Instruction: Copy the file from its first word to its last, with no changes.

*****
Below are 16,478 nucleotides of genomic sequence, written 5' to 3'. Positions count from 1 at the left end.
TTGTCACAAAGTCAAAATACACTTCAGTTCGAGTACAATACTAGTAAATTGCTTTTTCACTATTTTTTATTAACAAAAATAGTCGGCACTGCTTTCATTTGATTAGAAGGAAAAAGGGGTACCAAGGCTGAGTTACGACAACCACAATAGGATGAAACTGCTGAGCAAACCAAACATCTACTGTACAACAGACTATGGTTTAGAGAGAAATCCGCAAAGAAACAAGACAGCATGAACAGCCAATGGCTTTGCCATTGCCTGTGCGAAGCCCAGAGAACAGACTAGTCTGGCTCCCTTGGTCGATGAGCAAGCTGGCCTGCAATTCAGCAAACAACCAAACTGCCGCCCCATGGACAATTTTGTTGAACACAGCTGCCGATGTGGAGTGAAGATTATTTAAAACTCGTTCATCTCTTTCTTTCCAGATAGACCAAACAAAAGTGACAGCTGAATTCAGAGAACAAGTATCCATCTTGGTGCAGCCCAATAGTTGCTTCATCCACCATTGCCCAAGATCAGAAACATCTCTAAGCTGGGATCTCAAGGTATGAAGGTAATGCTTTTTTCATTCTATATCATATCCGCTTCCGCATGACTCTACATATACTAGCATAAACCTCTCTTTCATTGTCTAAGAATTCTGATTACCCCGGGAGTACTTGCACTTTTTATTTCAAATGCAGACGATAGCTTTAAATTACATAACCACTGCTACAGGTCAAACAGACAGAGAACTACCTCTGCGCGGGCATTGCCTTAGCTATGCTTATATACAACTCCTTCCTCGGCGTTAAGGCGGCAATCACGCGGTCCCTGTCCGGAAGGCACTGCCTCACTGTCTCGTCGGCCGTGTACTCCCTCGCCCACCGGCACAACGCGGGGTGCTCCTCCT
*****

Below are 16,478 nucleotides of genomic sequence, written 5' to 3'. Positions count from 1 at the left end.
TTGTCACAAAGTCAAAATACACTTCAGTTCGAGTACAATACTAGTAAATTGCTTTTTCACTATTTTTTATTAACAAAAATAGTCGGCACTGCTTTCATTTGATTAGAAGGAAAAAGGGGTACCAAGGCTGAGTTACGACAACCACAATAGGATGAAACTGCTGAGCAAACCAAACATCTACTGTACAACAGACTATGGTTTAGAGAGAAATCCGCAAAGAAACAAGACAGCATGAACAGCCAATGGCTTTGCCATTGCCTGTGCGAAGCCCAGAGAACAGACTAGTCTGGCTCCCTTGGTCGATGAGCAAGCTGGCCTGCAATTCAGCAAACAACCAAACTGCCGCCCCATGGACAATTTTGTTGAACACAGCTGCCGATGTGGAGTGAAGATTATTTAAAACTCGTTCATCTCTTTCTTTCCAGATAGACCAAACAAAAGTGACAGCTGAATTCAGAGAACAAGTATCCATCTTGGTGCAGCCCAATAGTTGCTTCATCCACCATTGCCCAAGATCAGAAACATCTCTAAGCTGGGATCTCAAGGTATGAAGGTAATGCTTTTTTCATTCTATATCATATCCGCTTCCGCATGACTCTACATATACTAGCATAAACCTCTCTTTCATTGTCTAAGAATTCTGATTACCCCGGGAGTACTTGCACTTTTTATTTCAAATGCAGACGATAGCTTTAAATTACATAACCACTGCTACAGGTCAAACAGACAGAGAACTACCTCTGCGCGGGCATTGCCTTAGCTATGCTTATATACAACTCCTTCCTCGGCGTTAAGGCGGCAATCACGCGGTCCCTGTCCGGAAGGCACTGCCTCACTGTCTCGTCGGCCGTGTACTCCCTCGCCCACCGGCACAACGCGGGGTGCTCCTCCT